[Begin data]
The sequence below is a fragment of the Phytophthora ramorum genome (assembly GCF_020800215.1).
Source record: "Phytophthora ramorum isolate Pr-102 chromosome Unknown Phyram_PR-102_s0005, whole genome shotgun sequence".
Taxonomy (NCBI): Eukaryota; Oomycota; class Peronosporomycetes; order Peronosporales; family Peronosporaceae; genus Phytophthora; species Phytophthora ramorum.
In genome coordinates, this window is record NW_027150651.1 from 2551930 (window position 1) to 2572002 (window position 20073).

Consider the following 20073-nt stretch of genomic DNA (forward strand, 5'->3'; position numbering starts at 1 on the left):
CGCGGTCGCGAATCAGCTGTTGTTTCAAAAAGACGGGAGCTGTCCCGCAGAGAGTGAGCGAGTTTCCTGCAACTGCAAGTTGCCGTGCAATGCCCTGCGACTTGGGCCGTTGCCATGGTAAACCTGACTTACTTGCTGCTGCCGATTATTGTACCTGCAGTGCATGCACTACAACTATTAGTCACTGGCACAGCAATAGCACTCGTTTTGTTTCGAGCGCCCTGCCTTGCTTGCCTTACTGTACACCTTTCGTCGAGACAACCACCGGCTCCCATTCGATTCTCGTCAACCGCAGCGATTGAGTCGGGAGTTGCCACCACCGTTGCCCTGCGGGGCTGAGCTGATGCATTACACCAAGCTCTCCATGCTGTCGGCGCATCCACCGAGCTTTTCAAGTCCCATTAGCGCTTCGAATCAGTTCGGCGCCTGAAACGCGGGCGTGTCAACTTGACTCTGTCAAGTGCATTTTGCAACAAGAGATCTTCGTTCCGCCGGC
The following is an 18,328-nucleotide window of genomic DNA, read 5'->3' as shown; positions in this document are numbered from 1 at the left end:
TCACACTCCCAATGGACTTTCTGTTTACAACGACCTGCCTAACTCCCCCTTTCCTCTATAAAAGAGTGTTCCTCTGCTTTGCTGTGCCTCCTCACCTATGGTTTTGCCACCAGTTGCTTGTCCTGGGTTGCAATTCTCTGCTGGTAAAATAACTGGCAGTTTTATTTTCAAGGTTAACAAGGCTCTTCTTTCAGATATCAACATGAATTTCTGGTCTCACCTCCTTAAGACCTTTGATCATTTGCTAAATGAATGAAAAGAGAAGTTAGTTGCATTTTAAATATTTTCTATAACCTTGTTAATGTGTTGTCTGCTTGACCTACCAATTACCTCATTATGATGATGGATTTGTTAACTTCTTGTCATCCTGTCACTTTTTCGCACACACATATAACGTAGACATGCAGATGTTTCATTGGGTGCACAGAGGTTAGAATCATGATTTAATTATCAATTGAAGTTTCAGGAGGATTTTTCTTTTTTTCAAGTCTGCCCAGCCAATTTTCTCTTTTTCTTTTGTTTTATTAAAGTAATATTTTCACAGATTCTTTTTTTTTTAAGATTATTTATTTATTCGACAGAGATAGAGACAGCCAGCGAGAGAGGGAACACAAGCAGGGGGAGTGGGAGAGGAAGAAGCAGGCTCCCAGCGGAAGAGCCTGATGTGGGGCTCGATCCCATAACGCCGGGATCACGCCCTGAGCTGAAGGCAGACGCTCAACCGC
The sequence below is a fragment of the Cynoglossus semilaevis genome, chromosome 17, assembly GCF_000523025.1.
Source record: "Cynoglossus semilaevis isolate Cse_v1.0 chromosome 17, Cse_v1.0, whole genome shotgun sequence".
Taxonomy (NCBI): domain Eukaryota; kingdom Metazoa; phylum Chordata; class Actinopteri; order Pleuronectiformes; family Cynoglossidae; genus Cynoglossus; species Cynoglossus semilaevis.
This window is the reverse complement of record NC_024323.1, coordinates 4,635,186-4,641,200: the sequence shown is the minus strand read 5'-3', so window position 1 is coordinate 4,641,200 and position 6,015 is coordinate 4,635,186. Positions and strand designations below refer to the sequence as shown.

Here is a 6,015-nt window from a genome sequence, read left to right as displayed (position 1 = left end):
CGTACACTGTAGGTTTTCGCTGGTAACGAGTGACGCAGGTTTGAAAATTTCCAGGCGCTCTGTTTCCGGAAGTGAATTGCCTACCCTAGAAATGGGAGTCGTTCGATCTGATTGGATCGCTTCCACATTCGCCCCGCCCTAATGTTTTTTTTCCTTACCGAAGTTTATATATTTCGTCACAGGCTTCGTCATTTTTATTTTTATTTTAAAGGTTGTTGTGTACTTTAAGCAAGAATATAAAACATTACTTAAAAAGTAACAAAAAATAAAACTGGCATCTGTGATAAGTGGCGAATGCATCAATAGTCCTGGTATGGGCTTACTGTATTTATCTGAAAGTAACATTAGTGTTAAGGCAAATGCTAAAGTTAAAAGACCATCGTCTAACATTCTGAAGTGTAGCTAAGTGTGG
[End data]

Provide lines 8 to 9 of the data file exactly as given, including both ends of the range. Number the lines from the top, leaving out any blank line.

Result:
TCACACTCCCAATGGACTTTCTGTTTACAACGACCTGCCTAACTCCCCCTTTCCTCTATAAAAGAGTGTTCCTCTGCTTTGCTGTGCCTCCTCACCTATGGTTTTGCCACCAGTTGCTTGTCCTGGGTTGCAATTCTCTGCTGGTAAAATAACTGGCAGTTTTATTTTCAAGGTTAACAAGGCTCTTCTTTCAGATATCAACATGAATTTCTGGTCTCACCTCCTTAAGACCTTTGATCATTTGCTAAATGAATGAAAAGAGAAGTTAGTTGCATTTTAAATATTTTCTATAACCTTGTTAATGTGTTGTCTGCTTGACCTACCAATTACCTCATTATGATGATGGATTTGTTAACTTCTTGTCATCCTGTCACTTTTTCGCACACACATATAACGTAGACATGCAGATGTTTCATTGGGTGCACAGAGGTTAGAATCATGATTTAATTATCAATTGAAGTTTCAGGAGGATTTTTCTTTTTTTCAAGTCTGCCCAGCCAATTTTCTCTTTTTCTTTTGTTTTATTAAAGTAATATTTTCACAGATTCTTTTTTTTTTAAGATTATTTATTTATTCGACAGAGATAGAGACAGCCAGCGAGAGAGGGAACACAAGCAGGGGGAGTGGGAGAGGAAGAAGCAGGCTCCCAGCGGAAGAGCCTGATGTGGGGCTCGATCCCATAACGCCGGGATCACGCCCTGAGCTGAAGGCAGACGCTCAACCGC
The sequence below is a fragment of the Cynoglossus semilaevis genome, chromosome 17, assembly GCF_000523025.1.